Rome and Russia draw closer

Those of a certain age may remember watching Anthony Quinn and Laurence Olivier face off as the fictional Pope Kiril I and Soviet Premier in the film version of The Shoes of the Fisherman. Armed with such images, we may be surprised to learn that the Russian Federation may soon enter into full diplomatic relations with the Vatican.

Rocco Palmo, blogging at Whispers in Loggia, talks about the ecumenical ramifications of closer ties between Moscow and the Holy See.

Nearly two decades after the Soviet Union’s collapse — and only months since the ascent of a Rome-friendly head of Moscow’s powerful Orthodox patriarchate — full diplomatic relations between the Holy See and Russia are becoming a reality.

The announcement came earlier today at the close of a private audience between the Pope and Russian President Dimitri Medvedev, who’s reportedly made firm pushes for closer ties between the Kremlin and Vatican behind the scenes at home.

The encounter between president and pontiff — Medvedev’s first — came at the close of a year that’s seen an increasingly rapid thaw toward Rome on the part of the Russian Orthodox church, whose prior head, Patriarch Alexei II, died a year ago this week. Elected in February, Alexei’s successor, Patriarch Kirill, came to the 160 million-member fold’s top post after two decades overseeing the church’s external relations, which made him the patriarchate’s point-man to the Vatican, where his ascent was rapturously received. (From day one of his pontificate, a stepped-up outreach to Moscow has been B16’s top priority in the wider Christian world.)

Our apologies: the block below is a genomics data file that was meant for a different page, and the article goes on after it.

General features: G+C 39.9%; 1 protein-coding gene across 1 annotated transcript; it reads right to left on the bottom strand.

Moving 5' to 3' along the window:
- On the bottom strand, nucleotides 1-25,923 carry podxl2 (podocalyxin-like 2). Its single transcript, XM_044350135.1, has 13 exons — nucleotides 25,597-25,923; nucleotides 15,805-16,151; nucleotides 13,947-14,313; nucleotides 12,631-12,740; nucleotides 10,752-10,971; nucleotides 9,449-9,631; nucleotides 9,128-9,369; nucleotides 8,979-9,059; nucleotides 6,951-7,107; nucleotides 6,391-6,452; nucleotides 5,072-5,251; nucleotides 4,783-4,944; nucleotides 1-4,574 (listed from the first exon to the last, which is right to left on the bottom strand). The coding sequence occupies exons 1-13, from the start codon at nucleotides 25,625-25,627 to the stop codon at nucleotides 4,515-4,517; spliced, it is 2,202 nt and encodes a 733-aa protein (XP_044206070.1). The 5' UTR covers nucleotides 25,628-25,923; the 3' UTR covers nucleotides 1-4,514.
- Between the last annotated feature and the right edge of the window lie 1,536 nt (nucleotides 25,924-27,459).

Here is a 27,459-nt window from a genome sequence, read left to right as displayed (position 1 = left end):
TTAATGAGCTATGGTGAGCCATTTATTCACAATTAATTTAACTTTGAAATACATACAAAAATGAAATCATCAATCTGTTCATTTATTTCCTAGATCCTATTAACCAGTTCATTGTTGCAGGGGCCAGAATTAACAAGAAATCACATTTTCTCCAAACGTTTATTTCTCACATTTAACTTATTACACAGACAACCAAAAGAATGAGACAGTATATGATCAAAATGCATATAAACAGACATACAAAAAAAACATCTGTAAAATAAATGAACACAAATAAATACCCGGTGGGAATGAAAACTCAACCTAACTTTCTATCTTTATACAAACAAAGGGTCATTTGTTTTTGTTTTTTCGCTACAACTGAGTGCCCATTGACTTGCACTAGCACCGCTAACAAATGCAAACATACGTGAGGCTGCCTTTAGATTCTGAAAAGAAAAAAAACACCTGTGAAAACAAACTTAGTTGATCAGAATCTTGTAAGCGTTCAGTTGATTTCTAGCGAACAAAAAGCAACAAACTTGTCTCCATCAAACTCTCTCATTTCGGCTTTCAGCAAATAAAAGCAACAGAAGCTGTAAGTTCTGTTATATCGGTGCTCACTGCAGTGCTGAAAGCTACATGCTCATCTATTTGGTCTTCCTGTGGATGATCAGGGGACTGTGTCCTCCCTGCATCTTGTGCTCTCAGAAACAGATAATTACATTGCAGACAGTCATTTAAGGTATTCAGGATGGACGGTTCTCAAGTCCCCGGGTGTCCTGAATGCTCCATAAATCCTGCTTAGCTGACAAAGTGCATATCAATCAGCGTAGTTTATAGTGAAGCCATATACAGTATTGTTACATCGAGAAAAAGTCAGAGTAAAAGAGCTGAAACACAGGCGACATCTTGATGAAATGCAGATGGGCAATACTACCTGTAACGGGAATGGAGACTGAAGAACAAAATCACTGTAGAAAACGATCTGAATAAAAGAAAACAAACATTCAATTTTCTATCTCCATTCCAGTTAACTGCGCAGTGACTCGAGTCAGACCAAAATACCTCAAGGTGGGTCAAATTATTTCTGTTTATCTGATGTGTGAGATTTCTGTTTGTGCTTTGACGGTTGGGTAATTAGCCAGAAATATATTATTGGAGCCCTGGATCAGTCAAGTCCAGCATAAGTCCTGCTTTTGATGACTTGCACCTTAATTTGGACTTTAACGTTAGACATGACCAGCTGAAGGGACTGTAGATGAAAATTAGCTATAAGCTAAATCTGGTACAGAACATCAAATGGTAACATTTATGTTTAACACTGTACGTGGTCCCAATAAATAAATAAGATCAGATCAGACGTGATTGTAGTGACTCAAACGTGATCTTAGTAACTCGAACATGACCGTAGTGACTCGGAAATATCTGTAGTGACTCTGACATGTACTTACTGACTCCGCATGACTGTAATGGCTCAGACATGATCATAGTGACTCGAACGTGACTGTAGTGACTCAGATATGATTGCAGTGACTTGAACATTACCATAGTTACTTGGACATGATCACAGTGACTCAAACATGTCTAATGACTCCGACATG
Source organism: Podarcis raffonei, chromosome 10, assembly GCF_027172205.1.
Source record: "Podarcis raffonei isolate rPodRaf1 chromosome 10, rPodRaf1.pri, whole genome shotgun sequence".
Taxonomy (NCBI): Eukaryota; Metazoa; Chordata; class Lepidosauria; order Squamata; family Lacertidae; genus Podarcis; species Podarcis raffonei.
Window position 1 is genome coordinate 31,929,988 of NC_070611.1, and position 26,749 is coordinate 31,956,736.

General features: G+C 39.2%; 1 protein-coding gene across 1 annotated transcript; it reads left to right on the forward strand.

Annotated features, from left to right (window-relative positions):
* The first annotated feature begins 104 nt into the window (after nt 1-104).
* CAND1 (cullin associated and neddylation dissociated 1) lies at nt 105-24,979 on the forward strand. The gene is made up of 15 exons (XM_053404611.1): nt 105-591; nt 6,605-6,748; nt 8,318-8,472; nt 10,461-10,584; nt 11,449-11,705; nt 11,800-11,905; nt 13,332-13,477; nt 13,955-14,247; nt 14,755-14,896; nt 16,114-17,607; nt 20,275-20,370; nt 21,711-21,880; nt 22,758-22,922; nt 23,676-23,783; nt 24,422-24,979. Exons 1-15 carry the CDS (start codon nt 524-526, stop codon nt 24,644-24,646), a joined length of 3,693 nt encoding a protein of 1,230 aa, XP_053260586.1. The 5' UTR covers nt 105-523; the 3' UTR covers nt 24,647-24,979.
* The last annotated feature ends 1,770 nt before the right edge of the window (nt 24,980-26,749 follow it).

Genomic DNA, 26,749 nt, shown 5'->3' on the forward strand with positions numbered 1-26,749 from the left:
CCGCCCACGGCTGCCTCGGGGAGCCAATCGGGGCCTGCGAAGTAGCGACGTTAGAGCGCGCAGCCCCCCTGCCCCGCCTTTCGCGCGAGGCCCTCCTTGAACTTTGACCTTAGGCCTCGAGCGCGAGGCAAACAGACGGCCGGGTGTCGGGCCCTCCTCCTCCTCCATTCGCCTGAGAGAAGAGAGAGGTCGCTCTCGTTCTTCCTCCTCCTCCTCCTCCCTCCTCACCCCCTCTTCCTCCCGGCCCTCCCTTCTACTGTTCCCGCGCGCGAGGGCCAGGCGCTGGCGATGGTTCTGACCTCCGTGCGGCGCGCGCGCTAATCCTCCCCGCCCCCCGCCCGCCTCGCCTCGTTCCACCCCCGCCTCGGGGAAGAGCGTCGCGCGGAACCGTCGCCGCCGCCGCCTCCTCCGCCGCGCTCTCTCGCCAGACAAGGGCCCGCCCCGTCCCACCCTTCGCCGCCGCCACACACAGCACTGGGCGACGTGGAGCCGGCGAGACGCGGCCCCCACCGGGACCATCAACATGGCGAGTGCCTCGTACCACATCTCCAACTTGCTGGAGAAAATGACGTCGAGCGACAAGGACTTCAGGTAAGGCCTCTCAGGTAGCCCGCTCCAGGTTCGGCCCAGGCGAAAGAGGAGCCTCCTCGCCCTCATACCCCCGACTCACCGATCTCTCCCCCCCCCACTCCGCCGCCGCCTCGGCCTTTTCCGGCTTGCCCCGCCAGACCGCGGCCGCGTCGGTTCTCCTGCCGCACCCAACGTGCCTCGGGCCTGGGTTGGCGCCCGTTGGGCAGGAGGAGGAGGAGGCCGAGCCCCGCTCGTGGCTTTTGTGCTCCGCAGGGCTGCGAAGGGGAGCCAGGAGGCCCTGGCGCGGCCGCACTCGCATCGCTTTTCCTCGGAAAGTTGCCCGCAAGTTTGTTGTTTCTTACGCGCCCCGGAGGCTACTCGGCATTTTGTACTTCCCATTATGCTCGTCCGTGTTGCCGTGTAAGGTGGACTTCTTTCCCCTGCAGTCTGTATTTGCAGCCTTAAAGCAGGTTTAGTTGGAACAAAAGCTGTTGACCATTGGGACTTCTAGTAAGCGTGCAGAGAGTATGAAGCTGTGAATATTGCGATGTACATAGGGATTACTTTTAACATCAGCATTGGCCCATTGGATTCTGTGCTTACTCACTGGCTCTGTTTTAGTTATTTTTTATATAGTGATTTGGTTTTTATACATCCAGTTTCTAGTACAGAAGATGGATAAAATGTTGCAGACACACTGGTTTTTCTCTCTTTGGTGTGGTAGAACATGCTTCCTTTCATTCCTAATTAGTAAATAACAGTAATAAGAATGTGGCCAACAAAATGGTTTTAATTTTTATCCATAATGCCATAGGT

In the months since, the Pope quickly received Alexei’s new “foreign minister,” Archbishop Hilarion of Volokolamsk, and the “cultural and social questions of mutual interest” which Benedict and Medvedev talked up today — namely, “the value of the family and the contribution believers make to life in Russia,” among others — are precisely those which the Roman and Russian pontiffs have marked out as their shared ground for closer ties. What’s more, in recent days a collection of Benedict’s speeches on the preeminence of Europe’s Christian heritage conspicuously appeared in a Russian edition… one published by the Moscow patriarchate.

While Kirill and Benedict met on three occasions prior to his election as patriarch, the sitting heads of the Roman and Moscow churches have never come face to face. Then again, that might not be the case for much longer — venues for the historic summit have already begun volunteering themselves.

Beside the potential for an historic meeting between the heads of two autocephelous churches, this also lines up with Benedicts desire for a religiously traditional offset to a secular Europe.

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